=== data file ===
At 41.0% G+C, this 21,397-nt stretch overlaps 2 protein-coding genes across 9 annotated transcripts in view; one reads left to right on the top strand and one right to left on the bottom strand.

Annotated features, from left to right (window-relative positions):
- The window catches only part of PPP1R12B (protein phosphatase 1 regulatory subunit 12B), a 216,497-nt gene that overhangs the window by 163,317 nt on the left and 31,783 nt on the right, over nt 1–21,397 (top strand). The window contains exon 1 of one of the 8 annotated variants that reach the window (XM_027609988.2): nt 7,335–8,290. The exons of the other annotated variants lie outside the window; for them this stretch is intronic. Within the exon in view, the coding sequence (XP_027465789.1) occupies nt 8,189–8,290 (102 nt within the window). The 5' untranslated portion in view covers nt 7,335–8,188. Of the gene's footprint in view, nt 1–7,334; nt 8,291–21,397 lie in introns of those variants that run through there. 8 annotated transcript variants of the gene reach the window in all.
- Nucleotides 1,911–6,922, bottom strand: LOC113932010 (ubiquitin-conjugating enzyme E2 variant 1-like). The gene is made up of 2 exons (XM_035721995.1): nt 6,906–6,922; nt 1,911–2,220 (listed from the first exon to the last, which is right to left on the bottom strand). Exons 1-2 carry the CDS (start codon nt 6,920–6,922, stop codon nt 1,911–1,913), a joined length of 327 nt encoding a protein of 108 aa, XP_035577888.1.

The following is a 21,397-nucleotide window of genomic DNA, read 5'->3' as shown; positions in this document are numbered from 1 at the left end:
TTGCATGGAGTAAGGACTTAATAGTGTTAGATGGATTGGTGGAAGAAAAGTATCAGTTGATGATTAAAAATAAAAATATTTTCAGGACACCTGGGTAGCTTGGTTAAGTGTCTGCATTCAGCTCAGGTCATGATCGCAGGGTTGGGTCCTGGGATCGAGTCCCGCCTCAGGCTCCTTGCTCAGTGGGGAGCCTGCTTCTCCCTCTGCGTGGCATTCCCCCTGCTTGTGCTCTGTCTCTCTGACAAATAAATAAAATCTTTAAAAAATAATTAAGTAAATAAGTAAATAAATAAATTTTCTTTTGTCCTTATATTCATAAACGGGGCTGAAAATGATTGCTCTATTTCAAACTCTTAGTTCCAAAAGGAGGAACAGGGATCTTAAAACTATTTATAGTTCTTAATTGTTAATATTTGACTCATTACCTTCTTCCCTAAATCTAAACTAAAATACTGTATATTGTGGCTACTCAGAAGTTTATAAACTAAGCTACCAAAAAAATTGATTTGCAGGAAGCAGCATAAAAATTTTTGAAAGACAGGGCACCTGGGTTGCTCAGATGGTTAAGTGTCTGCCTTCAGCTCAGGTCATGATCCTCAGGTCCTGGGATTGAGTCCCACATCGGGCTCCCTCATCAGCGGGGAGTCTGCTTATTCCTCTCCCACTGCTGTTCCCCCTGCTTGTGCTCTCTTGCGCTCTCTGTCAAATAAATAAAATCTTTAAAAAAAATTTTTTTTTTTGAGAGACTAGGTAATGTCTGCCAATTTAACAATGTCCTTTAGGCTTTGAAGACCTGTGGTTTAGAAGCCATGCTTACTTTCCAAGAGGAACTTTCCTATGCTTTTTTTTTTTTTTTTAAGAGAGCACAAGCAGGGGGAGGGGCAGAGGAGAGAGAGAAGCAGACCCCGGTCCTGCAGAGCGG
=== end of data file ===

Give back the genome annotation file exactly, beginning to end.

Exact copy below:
At 41.0% G+C, this 21,397-nt stretch overlaps 2 protein-coding genes across 9 annotated transcripts in view; one reads left to right on the top strand and one right to left on the bottom strand.

Annotated features, from left to right (window-relative positions):
- The window catches only part of PPP1R12B (protein phosphatase 1 regulatory subunit 12B), a 216,497-nt gene that overhangs the window by 163,317 nt on the left and 31,783 nt on the right, over nt 1–21,397 (top strand). The window contains exon 1 of one of the 8 annotated variants that reach the window (XM_027609988.2): nt 7,335–8,290. The exons of the other annotated variants lie outside the window; for them this stretch is intronic. Within the exon in view, the coding sequence (XP_027465789.1) occupies nt 8,189–8,290 (102 nt within the window). The 5' untranslated portion in view covers nt 7,335–8,188. Of the gene's footprint in view, nt 1–7,334; nt 8,291–21,397 lie in introns of those variants that run through there. 8 annotated transcript variants of the gene reach the window in all.
- Nucleotides 1,911–6,922, bottom strand: LOC113932010 (ubiquitin-conjugating enzyme E2 variant 1-like). The gene is made up of 2 exons (XM_035721995.1): nt 6,906–6,922; nt 1,911–2,220 (listed from the first exon to the last, which is right to left on the bottom strand). Exons 1-2 carry the CDS (start codon nt 6,920–6,922, stop codon nt 1,911–1,913), a joined length of 327 nt encoding a protein of 108 aa, XP_035577888.1.

The following is a 21,397-nucleotide window of genomic DNA, read 5'->3' as shown; positions in this document are numbered from 1 at the left end:
TTGCATGGAGTAAGGACTTAATAGTGTTAGATGGATTGGTGGAAGAAAAGTATCAGTTGATGATTAAAAATAAAAATATTTTCAGGACACCTGGGTAGCTTGGTTAAGTGTCTGCATTCAGCTCAGGTCATGATCGCAGGGTTGGGTCCTGGGATCGAGTCCCGCCTCAGGCTCCTTGCTCAGTGGGGAGCCTGCTTCTCCCTCTGCGTGGCATTCCCCCTGCTTGTGCTCTGTCTCTCTGACAAATAAATAAAATCTTTAAAAAATAATTAAGTAAATAAGTAAATAAATAAATTTTCTTTTGTCCTTATATTCATAAACGGGGCTGAAAATGATTGCTCTATTTCAAACTCTTAGTTCCAAAAGGAGGAACAGGGATCTTAAAACTATTTATAGTTCTTAATTGTTAATATTTGACTCATTACCTTCTTCCCTAAATCTAAACTAAAATACTGTATATTGTGGCTACTCAGAAGTTTATAAACTAAGCTACCAAAAAAATTGATTTGCAGGAAGCAGCATAAAAATTTTTGAAAGACAGGGCACCTGGGTTGCTCAGATGGTTAAGTGTCTGCCTTCAGCTCAGGTCATGATCCTCAGGTCCTGGGATTGAGTCCCACATCGGGCTCCCTCATCAGCGGGGAGTCTGCTTATTCCTCTCCCACTGCTGTTCCCCCTGCTTGTGCTCTCTTGCGCTCTCTGTCAAATAAATAAAATCTTTAAAAAAAATTTTTTTTTTTGAGAGACTAGGTAATGTCTGCCAATTTAACAATGTCCTTTAGGCTTTGAAGACCTGTGGTTTAGAAGCCATGCTTACTTTCCAAGAGGAACTTTCCTATGCTTTTTTTTTTTTTTTTAAGAGAGCACAAGCAGGGGGAGGGGCAGAGGAGAGAGAGAAGCAGACCCCGGTCCTGCAGAGCGG